Hyde-Smith seeks to enroll at-risk rural hospitals in demonstration program to stave off closures

Published 5:00 pm Wednesday, April 17, 2024

U.S. Senator Cindy Hyde-Smith (R-Miss.), of Brookhaven, on Tuesday enlisted the assistance of Health and Human Services (HHS) Secretary Xavier Becerra to determine whether some Mississippi hospitals at risk of closure could be enrolled in a demonstration program that would improve their reimbursement rates.

Hyde-Smith serves on the Senate Labor, Health and Human Services, and Education Appropriations Subcommittee and raised the Rural Community Hospital Demonstration Program and other Mississippi healthcare-related issues at a hearing to review the FY2025 HHS budget requests.

“Mississippi ranks among the states with the highest rates of hospitals at risk of closing. This demonstration program could serve as a means to keeping their rural hospital doors open to serve their communities in need of high-quality healthcare. However, CMS has not solicited applications since 2017 despite, as I understand it, there being a handful of open spots in the program,” Hyde-Smith told Becerra. “Can you commit to working with me to solicit applications for the program and to find ways to help hospitals keep their doors open in rural areas?”

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Becerra said the Centers for Medicare and Medicaid Services (CMS) demonstration program can be a “lifeline” by using alternative payment models for rural hospitals facing financial constraints with the Medicare Inpatient Prospective Payment System. Hospitals in Columbia, Meridian, and Picayune have participated in this program.

“It is absolutely essential that we give hospitals that are willing to stay open a chance to survive if the older version, definition of how they get reimbursed isn’t working for them. We look forward to working with you because we have got to figure out a way to keep some of these facilities open and operating,” Becerra said.

Hyde-Smith also sought insights into how HHS could help improve maternal health in Mississippi, where “OB deserts” make access to prenatal care a challenge.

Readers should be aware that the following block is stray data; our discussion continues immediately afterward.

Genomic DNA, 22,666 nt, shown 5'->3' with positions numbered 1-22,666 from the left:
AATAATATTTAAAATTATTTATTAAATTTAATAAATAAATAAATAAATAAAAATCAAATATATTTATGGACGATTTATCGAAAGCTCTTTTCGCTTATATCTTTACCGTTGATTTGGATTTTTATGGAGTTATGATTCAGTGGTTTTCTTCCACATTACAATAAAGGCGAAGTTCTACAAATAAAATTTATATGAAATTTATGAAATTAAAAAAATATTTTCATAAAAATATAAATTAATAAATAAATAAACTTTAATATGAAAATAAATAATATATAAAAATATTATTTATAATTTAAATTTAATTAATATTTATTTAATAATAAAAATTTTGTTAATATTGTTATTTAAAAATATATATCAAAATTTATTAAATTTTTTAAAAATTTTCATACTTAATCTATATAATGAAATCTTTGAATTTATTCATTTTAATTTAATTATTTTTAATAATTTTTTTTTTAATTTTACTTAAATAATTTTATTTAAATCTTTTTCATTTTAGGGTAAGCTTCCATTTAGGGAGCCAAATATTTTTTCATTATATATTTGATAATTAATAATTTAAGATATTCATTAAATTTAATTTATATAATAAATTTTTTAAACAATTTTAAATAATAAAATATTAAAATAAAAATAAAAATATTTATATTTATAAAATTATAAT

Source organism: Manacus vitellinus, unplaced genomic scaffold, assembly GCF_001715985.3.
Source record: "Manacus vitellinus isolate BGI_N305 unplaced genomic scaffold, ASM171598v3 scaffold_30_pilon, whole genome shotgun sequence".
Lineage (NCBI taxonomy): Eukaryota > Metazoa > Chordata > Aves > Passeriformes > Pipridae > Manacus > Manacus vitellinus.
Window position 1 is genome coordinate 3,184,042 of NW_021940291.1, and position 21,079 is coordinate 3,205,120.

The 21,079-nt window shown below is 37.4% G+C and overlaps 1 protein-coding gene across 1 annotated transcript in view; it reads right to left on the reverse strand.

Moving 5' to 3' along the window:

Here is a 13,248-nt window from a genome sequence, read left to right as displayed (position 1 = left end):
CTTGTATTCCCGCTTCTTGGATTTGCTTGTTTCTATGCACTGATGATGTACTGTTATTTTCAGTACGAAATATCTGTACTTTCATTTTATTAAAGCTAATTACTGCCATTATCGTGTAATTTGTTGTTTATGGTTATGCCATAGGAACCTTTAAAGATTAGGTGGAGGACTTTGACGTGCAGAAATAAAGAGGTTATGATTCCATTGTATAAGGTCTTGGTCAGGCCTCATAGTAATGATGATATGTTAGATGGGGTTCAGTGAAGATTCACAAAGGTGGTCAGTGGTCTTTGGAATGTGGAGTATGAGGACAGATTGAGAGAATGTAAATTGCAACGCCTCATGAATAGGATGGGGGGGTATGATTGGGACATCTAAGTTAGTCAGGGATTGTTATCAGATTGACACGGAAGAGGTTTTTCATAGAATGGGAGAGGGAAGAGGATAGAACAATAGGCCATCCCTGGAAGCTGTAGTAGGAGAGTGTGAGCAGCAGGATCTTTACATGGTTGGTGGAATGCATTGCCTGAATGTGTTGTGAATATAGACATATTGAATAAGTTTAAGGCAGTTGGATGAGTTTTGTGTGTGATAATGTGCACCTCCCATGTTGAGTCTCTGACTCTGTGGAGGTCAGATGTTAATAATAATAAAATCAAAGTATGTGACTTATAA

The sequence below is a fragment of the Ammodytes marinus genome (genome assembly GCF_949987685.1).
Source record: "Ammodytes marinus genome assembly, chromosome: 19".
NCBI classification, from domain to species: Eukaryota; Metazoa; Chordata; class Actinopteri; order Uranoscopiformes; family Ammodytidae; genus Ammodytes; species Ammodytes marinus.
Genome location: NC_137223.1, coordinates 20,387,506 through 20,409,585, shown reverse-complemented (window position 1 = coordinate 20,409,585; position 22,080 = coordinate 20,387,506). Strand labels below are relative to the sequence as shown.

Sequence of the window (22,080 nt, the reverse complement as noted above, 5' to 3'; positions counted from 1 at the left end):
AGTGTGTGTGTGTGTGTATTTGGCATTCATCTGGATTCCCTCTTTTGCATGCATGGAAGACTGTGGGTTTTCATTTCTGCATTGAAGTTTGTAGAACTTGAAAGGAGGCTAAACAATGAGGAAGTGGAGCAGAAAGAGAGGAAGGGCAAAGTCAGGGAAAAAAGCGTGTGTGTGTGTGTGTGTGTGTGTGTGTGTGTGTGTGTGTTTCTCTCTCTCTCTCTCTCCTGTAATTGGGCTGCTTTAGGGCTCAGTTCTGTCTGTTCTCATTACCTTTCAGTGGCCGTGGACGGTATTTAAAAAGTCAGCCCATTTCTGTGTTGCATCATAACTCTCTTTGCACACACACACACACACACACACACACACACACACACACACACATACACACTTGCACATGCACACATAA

“Mississippi has consistently seen some of the poorest maternal health outcomes in the nation, made worse by high rates of chronic disease and limited access to specialty care for many mothers. We have also led the nation in infant mortality, something we’re not proud of at all, and very concerned about. But it’s driven largely by a very high preterm birth rate stemming from lack of prenatal care. Access to maternity care in rural areas is a major challenge. We are seeing a rapid expansion of ‘OB deserts’ across Mississippi. In some areas of my state women are having to drive more than an hour for any kind of obstetric care,” Hyde-Smith said. “How can we work with you to improve outcomes for our mothers and babies in Mississippi?”

Becerra stressed the need for early access to care for pregnant women, which makes keeping rural healthcare facilities open.

“The most important thing is early access and, as you mentioned, sometimes because a state like Mississippi has a lot of rural communities it is tough to have access. That’s why it is so important to not allow any existing health facility to go under in rural America because then the access becomes even more difficult,” Becerra said. “Telemedicine, telehealth is going to be very important to for communities and families in rural America because it means they can have access without the physical travel.”

Hyde-Smith and Becerra both agreed that Congress, working with HHS and CMS, must act to extend long-term authorization for Medicare legislative and regulatory telehealth flexibilities that will expire in December.

“Our nation’s healthcare systems and providers need clarity and stability to implement and maintain the operational and clinical practices needed to ensure seamless, quality care for millions of Medicare beneficiaries nationwide. I strongly encourage CMS to work alongside Congress by continuing to share relevant telehealth data with Members of Congress and staff as well as continuing to engage with stakeholders through public calls on pertinent telehealth issues,” Hyde-Smith said.

Hyde-Smith is an original cosponsor of the comprehensive Creating Opportunities Now for Necessary and Effective Care Technologies (CONNECT) for Health Act (S.2016), which would expand coverage of telehealth services through Medicare, make permanent COVID-19 telehealth flexibilities, improve health outcomes, and make it easier for patients to connect with their doctors.